Storm or calm, the Pentland Firth is always deceptive. As a photographer, for me this moment was one of transcendence and peace. Yet I know that the Pentland Firth is one of the most dangerous stretches of water in the world.
The Pentland Firth is famous for the strength of its tides, which are among the fastest to be found, a speed of 30 kilometres per hour (16 kn) being reported close west of the Pentland Skerries. The force of the tides gives rise to overfalls and tidal races which can occur at different stages of the tide.
The Swelkie is an example of a tidal race and is located at the north end of the island of Stroma. It extends in an easterly or westerly direction depending on the tide and can be particularly violent. The whirlpool of the same name was, according to a Viking legend, caused by a sea-witch turning the mill wheels which ground the salt to keep the seas salty. The name derives from an Old Norse term, Svalga meaning “the Swallower”.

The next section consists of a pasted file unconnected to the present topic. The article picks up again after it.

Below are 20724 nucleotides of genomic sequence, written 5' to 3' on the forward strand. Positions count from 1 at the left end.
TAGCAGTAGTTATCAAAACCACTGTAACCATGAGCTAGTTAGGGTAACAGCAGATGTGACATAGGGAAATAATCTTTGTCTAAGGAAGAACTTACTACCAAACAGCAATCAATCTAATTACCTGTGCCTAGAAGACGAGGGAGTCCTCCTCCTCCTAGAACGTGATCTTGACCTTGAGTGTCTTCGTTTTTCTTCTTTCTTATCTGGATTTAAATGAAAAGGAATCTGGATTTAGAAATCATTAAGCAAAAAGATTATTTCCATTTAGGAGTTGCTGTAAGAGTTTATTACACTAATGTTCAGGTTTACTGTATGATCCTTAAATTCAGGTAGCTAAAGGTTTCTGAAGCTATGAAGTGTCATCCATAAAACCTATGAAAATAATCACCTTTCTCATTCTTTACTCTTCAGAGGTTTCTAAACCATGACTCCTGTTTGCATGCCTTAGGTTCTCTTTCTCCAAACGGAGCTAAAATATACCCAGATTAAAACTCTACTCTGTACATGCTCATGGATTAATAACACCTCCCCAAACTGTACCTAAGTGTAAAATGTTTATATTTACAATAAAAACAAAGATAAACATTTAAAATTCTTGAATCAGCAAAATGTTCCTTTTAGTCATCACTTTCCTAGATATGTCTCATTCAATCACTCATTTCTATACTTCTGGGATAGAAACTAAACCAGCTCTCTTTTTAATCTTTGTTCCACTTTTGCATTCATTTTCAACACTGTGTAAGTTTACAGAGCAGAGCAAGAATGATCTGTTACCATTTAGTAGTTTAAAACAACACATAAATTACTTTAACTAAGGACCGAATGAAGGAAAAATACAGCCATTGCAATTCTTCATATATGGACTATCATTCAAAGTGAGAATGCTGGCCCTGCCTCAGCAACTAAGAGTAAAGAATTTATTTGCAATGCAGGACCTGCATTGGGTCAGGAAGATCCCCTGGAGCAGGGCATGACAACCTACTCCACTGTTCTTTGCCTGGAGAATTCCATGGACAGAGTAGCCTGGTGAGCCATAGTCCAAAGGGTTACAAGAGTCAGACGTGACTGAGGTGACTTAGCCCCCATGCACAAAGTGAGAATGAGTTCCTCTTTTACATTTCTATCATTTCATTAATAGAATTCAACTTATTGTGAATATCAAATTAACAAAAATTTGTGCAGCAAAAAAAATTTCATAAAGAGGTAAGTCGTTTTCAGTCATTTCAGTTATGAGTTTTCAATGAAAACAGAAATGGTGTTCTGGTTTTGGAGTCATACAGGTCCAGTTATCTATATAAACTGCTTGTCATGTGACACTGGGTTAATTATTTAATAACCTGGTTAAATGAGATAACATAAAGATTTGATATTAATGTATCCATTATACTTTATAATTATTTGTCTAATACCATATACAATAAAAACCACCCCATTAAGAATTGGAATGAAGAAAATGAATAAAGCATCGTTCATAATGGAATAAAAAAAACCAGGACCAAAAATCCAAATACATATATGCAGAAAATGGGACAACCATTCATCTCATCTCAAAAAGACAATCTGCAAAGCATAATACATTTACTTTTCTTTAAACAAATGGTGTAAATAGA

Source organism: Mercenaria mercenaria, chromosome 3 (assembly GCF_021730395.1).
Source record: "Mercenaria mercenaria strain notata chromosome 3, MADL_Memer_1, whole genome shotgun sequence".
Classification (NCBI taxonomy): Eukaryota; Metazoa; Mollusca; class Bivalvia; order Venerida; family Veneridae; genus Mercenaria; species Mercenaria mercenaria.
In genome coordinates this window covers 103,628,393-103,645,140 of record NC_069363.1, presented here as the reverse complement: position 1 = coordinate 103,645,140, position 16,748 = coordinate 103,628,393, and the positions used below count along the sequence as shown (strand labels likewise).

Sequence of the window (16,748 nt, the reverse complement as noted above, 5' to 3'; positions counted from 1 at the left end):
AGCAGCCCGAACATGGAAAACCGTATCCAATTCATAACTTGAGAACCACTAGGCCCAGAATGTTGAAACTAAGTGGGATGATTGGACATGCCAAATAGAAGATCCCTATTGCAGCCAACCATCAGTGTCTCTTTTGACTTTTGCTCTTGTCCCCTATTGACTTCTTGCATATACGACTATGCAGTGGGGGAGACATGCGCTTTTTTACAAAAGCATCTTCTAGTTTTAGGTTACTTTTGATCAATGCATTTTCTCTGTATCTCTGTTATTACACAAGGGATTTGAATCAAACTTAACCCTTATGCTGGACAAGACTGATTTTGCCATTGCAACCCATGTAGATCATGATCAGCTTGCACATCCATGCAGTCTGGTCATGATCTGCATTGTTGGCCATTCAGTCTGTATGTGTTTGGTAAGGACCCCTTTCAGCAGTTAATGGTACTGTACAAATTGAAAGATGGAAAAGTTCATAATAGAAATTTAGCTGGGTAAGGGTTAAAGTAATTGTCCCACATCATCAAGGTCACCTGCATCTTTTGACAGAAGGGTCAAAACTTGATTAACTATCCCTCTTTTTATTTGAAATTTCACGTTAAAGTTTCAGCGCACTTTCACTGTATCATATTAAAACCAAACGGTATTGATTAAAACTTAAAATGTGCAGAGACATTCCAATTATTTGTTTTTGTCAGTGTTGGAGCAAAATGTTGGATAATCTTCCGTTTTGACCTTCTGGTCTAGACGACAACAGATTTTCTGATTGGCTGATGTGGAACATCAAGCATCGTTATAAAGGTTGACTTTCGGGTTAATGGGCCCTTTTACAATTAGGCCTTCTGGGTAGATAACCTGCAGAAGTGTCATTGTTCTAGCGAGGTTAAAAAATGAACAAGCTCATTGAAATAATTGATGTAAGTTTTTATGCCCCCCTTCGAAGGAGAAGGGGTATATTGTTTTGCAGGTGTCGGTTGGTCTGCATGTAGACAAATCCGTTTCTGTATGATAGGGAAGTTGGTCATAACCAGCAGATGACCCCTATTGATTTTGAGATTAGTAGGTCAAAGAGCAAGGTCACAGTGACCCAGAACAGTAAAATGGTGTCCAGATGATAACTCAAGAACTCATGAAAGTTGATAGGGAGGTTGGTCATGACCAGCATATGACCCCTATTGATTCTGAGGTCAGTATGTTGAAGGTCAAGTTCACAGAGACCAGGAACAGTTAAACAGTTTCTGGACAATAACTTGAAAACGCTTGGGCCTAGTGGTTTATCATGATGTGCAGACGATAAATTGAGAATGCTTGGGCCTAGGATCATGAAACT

In addition to The Swelkie, races form at both the north and south ends of Stroma and the island of Swona. Between the races there is a calm eddy which extends down tide as the tide strengthens. The races are highly visible with overfalls and whirlpools. Large swell waves can also be present, especially in bad weather conditions. When entering or leaving the eddies and crossing the races, even large powerful vessels can be pushed off course, such is the demarcation between the relatively calm eddy and the fast-moving tide in the races.
Plenty of hardy marine wildlife can been seen around the Firth and includes: seals, dolphins, porpoises, minke whales, killer whales, basking sharks and turtles.